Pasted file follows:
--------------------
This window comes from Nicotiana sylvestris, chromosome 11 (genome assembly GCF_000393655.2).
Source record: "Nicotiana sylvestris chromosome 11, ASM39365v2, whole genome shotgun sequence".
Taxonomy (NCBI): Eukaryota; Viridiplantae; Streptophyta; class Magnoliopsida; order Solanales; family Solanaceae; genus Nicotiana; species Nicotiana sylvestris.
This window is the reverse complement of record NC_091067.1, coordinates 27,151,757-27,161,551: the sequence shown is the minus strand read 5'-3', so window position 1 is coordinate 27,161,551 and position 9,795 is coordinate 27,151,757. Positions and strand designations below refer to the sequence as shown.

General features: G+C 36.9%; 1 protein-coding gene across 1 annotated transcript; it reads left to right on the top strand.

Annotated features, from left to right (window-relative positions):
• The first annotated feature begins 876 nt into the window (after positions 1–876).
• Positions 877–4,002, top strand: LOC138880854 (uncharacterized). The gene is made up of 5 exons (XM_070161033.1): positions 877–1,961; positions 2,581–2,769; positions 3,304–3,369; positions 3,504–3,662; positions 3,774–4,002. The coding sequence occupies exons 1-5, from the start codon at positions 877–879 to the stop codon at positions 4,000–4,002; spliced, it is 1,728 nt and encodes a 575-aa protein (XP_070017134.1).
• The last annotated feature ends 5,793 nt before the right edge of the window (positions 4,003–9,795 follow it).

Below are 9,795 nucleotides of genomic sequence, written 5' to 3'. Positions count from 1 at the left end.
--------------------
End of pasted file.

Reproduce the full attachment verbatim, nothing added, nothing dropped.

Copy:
This window comes from Nicotiana sylvestris, chromosome 11 (genome assembly GCF_000393655.2).
Source record: "Nicotiana sylvestris chromosome 11, ASM39365v2, whole genome shotgun sequence".
Taxonomy (NCBI): Eukaryota; Viridiplantae; Streptophyta; class Magnoliopsida; order Solanales; family Solanaceae; genus Nicotiana; species Nicotiana sylvestris.
This window is the reverse complement of record NC_091067.1, coordinates 27,151,757-27,161,551: the sequence shown is the minus strand read 5'-3', so window position 1 is coordinate 27,161,551 and position 9,795 is coordinate 27,151,757. Positions and strand designations below refer to the sequence as shown.

General features: G+C 36.9%; 1 protein-coding gene across 1 annotated transcript; it reads left to right on the top strand.

Annotated features, from left to right (window-relative positions):
• The first annotated feature begins 876 nt into the window (after positions 1–876).
• Positions 877–4,002, top strand: LOC138880854 (uncharacterized). The gene is made up of 5 exons (XM_070161033.1): positions 877–1,961; positions 2,581–2,769; positions 3,304–3,369; positions 3,504–3,662; positions 3,774–4,002. The coding sequence occupies exons 1-5, from the start codon at positions 877–879 to the stop codon at positions 4,000–4,002; spliced, it is 1,728 nt and encodes a 575-aa protein (XP_070017134.1).
• The last annotated feature ends 5,793 nt before the right edge of the window (positions 4,003–9,795 follow it).

Below are 9,795 nucleotides of genomic sequence, written 5' to 3'. Positions count from 1 at the left end.